And There Were Three: Chapter Ten
Elinor arrived at the farmhouse first. She jumped into her mother’s arms, chattering excitedly,
“Mama! Guess what? No, you’ll never guess! I was out exploring, you know? And all of a sudden this boy appeared with his dog, who started to fight with Mym. His name is Ficum, the boy I mean. Isn’t that odd? He says he is from a country called, what was it? Oh, I know,”-pronouncing the word carefully-“Myr-i-a-da. So I asked if he wanted to stay here, and he said yes. Is that all right? And do you know what else? He is thirteen years old, just like me! It’s so funny! He-”
The motherly lady put her finger on Elinor’s lips, and said gently,
“Elinor, remember your manners.” Ficum had already arrived, panting. He pulled himself together and bowed politely. Elinor’s mother smiled and nodded kindly. “You are most welcome here, my son. And I would rather that you treat me more as a mother than a stranger, for it looks like you need a mother, laddie, and I am always glad to have another young face in the house. So you may make yourself comfortable and at home while you stay here, and I shall bake you a wholesome meal. By the way, you may call me Anya.” Ficum watched her as she spoke these words in an extremely friendly, almost loving way; but also rather unaffectedly and bluntly. (Such was the manner of those country people.) He thought that she was not much like Elinor, at least in looks. Elinor’s mother had pale blond hair, braided and twisted on her head in a most becoming yet unusual way. Her face was suntanned and rough, though her grey-green eyes were beautiful and her features pleasant. Her hands were coarse also, but gentle and steady. Her simple brown dress was prettily embroidered, with a trimmed white apron tied around her waist. And a slight bulge in the middle of her apron showed the presence of a new life.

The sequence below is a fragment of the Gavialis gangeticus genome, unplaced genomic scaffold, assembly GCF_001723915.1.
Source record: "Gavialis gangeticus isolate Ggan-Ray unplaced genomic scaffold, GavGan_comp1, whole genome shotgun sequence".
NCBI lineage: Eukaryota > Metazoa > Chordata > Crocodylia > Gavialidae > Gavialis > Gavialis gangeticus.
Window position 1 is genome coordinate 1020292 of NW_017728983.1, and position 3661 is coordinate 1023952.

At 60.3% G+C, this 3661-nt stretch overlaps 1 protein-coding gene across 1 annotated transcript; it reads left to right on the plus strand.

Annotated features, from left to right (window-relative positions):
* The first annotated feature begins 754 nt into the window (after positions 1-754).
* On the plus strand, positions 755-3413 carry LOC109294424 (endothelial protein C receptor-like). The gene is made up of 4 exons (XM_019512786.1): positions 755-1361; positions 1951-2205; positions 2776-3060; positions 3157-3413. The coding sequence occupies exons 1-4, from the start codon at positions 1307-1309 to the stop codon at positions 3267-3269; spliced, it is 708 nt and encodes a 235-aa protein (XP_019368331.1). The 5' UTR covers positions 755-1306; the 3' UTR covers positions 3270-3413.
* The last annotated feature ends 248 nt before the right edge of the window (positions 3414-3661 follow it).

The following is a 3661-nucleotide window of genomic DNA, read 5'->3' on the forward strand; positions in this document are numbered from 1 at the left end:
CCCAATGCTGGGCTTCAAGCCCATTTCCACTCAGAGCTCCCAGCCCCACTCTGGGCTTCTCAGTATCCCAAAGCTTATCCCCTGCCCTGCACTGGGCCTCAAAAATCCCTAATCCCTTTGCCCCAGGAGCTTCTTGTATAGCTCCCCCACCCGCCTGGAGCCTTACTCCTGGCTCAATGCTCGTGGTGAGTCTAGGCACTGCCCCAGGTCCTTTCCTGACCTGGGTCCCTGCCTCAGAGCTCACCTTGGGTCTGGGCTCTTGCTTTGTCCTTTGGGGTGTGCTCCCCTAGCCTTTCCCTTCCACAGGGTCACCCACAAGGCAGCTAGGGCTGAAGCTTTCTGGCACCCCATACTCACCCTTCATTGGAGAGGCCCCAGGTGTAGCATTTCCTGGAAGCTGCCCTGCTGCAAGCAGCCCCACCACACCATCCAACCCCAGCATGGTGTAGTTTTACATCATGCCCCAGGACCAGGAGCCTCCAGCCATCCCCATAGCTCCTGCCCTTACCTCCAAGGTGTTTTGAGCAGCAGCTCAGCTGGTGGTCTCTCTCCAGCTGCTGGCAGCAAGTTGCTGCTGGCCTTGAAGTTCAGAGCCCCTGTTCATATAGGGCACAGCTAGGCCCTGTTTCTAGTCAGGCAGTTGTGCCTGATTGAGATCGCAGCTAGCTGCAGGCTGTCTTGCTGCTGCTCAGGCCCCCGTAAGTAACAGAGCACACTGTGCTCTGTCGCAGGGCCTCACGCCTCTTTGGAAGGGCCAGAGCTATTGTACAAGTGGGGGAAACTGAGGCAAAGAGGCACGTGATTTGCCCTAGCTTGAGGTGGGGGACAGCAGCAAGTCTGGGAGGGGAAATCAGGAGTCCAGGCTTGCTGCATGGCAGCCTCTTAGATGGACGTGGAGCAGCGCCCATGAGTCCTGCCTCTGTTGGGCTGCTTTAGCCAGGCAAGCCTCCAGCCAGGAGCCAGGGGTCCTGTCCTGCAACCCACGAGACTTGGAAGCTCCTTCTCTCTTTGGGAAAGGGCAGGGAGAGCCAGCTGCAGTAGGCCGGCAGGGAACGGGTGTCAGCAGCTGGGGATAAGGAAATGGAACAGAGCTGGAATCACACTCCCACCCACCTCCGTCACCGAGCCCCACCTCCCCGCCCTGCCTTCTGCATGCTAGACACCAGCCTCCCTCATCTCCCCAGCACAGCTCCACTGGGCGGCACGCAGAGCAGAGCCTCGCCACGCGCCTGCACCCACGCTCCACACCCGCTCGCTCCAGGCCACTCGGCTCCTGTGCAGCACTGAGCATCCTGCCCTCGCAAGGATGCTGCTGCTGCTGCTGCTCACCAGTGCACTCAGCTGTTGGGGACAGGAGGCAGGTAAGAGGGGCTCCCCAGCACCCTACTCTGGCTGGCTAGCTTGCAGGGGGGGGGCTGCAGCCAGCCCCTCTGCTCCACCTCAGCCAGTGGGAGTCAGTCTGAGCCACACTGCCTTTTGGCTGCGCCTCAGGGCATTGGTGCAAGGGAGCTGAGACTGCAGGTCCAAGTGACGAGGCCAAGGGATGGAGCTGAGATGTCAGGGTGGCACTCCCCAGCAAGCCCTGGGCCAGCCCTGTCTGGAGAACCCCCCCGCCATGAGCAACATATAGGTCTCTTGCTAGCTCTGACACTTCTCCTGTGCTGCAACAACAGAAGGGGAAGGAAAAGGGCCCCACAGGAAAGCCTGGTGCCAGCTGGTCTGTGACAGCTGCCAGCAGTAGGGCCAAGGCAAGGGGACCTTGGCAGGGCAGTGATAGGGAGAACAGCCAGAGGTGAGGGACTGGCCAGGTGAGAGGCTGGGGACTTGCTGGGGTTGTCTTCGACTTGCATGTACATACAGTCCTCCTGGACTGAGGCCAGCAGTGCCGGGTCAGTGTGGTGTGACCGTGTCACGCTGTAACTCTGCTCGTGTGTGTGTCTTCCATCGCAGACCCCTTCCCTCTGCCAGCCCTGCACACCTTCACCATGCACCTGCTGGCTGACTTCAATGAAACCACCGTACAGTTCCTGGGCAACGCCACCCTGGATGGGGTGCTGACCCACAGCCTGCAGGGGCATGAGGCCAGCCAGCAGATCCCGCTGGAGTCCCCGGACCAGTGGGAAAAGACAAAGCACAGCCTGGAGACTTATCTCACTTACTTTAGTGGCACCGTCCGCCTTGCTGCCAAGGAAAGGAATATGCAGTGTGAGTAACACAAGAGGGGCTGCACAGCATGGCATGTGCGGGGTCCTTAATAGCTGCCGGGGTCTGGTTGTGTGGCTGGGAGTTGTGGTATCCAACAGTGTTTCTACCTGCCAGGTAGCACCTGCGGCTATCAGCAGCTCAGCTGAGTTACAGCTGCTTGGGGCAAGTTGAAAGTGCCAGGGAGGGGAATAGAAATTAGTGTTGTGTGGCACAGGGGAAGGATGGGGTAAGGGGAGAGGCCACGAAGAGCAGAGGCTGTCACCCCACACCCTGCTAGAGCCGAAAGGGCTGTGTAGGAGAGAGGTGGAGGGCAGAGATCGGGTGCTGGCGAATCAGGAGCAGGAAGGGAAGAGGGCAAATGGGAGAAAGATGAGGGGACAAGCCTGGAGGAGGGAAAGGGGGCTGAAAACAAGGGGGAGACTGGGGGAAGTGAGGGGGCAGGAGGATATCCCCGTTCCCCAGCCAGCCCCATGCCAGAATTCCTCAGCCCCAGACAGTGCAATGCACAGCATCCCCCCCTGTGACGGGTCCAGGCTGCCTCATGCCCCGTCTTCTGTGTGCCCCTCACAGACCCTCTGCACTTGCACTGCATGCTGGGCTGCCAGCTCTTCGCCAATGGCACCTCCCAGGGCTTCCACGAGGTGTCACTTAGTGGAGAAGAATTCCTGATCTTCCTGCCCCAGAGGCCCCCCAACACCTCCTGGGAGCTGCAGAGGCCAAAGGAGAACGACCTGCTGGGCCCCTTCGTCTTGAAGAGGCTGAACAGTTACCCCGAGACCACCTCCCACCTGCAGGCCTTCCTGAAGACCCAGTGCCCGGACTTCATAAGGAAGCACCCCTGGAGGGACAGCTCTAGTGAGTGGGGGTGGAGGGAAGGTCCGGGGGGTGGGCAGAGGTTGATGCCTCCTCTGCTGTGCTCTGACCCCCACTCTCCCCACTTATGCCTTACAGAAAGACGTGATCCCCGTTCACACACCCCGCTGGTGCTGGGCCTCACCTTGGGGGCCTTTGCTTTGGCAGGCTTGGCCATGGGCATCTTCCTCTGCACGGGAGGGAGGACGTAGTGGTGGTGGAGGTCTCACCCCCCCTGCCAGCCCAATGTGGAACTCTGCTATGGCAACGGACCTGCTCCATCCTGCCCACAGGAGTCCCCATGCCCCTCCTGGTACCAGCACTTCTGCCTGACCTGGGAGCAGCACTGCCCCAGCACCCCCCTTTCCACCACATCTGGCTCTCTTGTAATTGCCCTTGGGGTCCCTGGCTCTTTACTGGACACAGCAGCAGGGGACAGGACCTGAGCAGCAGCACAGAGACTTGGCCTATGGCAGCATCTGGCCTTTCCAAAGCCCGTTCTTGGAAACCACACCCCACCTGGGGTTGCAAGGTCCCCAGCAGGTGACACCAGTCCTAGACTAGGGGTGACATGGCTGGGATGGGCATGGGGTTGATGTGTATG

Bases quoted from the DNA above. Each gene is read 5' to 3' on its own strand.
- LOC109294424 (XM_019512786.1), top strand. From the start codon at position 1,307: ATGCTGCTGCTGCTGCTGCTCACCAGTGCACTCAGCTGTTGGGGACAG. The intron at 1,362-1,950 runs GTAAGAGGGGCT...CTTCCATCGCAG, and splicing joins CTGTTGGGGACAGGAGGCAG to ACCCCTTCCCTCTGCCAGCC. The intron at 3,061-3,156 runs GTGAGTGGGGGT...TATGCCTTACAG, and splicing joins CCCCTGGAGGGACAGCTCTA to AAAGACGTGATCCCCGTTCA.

Elinor grabbed Ficum’s hand, shouting,
“I’ll introduce you to the rest of my family. We’ll be inside, Mama!” She led him quickly into the cottage. It was small, but cozy. The outside was whitewashed, with a thatched roof and a clay chimney, from which issued a column of blue-grey smoke. The door was crude but well-made, and about two feet from it was a window cut into the front of the house. Inside was a floor made of the same wood. A stone fireplace with a mantle lay directly across from the doorway. In front of it was a sanded wood table with matching benches. In one corner lay a spinning wheel; in another a churn. A partition had been added on after the original house was built; on the other side of it were the beds.
Sitting at the table were a pair of twins about two years old, a boy and a girl. Both had thin, wavy yellow hair and big blue eyes, and both were trying to get the attention of an older girl who was stirring a black pot on the fire. She was about ten years, and intent on her work. Another girl of eight was spinning yarn on the wheel, another about twelve was churning butter. All three had blond hair, which differed from dark to light, wavy to straight, thick to thin. The twelve year old had brown eyes, the ten year old blue and the eight year old green.